In his memoirs, the physician-scientist Lewis Thomas remembered how the teaching at Harvard Medical School (Boston, Mass) in 1933 focused on diagnosis and prognosis because there was little that therapeutics could offer. The task of the physician was to make an accurate diagnosis and then explain its implications to the patient and family: “ . . . [I]t gradually dawned on us that we didn’t know much that was really useful, that we could do nothing to change the course of the great majority of the diseases we were so busy analyzing. . . . ”1(p29) Then a revolution occurred, heralded by the introduction of sulfanilamide to treat septicemia:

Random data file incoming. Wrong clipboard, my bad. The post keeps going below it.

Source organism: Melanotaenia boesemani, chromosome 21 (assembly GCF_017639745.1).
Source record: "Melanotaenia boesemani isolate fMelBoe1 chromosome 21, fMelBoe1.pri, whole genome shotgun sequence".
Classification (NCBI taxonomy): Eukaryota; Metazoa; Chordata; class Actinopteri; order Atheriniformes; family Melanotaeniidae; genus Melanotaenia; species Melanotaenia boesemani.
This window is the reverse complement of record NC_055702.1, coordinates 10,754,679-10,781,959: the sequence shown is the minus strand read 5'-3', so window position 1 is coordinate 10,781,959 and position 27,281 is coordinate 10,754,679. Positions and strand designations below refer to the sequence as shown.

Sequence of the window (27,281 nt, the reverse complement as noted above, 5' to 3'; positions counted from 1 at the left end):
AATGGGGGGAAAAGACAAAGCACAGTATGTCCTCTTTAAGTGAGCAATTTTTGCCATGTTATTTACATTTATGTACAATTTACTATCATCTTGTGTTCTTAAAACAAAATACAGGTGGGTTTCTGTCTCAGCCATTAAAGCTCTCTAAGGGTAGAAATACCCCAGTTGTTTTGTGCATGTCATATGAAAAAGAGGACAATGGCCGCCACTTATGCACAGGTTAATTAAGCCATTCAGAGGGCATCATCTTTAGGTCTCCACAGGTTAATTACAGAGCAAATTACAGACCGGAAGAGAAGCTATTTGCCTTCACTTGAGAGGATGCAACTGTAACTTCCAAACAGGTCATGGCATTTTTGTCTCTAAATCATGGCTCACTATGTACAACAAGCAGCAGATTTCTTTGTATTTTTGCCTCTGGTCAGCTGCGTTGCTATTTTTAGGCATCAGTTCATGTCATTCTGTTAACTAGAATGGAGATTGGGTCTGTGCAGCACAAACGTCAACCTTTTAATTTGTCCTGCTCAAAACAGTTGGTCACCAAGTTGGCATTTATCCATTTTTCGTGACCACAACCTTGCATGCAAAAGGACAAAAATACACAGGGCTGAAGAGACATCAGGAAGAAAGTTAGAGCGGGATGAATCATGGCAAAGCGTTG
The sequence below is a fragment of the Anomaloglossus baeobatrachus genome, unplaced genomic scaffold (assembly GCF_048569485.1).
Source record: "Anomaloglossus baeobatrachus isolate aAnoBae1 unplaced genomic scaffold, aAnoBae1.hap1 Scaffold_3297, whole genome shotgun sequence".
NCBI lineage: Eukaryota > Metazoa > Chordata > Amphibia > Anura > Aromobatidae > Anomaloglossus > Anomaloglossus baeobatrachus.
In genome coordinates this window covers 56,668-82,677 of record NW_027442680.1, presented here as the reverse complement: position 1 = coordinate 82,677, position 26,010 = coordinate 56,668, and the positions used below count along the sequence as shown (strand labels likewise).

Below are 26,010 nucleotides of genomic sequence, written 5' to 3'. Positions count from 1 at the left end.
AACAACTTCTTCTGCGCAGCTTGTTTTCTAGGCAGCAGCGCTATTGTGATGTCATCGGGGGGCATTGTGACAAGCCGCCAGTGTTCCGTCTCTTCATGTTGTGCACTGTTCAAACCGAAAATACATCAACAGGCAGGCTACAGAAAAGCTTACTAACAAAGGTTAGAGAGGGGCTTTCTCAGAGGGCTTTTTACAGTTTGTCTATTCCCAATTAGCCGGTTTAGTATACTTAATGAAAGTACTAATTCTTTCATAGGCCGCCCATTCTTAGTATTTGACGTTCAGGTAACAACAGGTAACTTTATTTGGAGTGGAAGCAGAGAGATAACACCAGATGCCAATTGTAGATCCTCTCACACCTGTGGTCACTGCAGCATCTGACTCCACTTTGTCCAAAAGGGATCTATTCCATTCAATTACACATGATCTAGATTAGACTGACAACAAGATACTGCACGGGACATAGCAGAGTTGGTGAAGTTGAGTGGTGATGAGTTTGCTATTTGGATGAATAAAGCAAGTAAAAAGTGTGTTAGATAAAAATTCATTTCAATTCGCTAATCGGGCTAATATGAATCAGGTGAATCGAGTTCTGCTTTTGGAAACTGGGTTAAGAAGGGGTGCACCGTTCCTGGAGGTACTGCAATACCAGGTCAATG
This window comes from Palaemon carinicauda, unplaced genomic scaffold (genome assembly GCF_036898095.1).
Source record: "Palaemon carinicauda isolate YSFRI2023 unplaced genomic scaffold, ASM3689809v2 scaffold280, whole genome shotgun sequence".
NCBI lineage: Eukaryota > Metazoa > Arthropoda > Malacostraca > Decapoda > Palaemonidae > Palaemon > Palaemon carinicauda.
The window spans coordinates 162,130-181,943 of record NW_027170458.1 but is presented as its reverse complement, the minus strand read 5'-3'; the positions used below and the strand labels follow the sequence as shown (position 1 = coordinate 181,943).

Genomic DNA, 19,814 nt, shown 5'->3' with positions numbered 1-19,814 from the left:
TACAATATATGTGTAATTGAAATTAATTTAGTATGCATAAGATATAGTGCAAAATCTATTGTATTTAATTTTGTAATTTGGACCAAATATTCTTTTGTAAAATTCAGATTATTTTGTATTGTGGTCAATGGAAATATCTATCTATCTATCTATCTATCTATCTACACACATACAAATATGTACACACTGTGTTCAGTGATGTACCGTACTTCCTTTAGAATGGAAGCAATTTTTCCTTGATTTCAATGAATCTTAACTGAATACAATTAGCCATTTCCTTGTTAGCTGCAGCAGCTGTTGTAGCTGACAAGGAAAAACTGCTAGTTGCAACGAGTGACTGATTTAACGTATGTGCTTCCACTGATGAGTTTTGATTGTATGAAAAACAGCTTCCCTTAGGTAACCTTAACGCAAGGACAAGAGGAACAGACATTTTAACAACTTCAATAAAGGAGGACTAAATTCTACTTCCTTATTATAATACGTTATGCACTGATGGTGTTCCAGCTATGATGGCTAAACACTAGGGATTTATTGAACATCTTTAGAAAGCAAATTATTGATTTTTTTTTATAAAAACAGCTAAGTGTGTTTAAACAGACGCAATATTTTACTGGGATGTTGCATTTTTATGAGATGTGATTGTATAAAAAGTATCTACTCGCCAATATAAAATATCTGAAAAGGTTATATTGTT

Siden HB. The Emerging Issue of Euthanasia. Arch Pediatr Adolesc Med. 2005;159(9):887–889. doi:10.1001/archpedi.159.9.887
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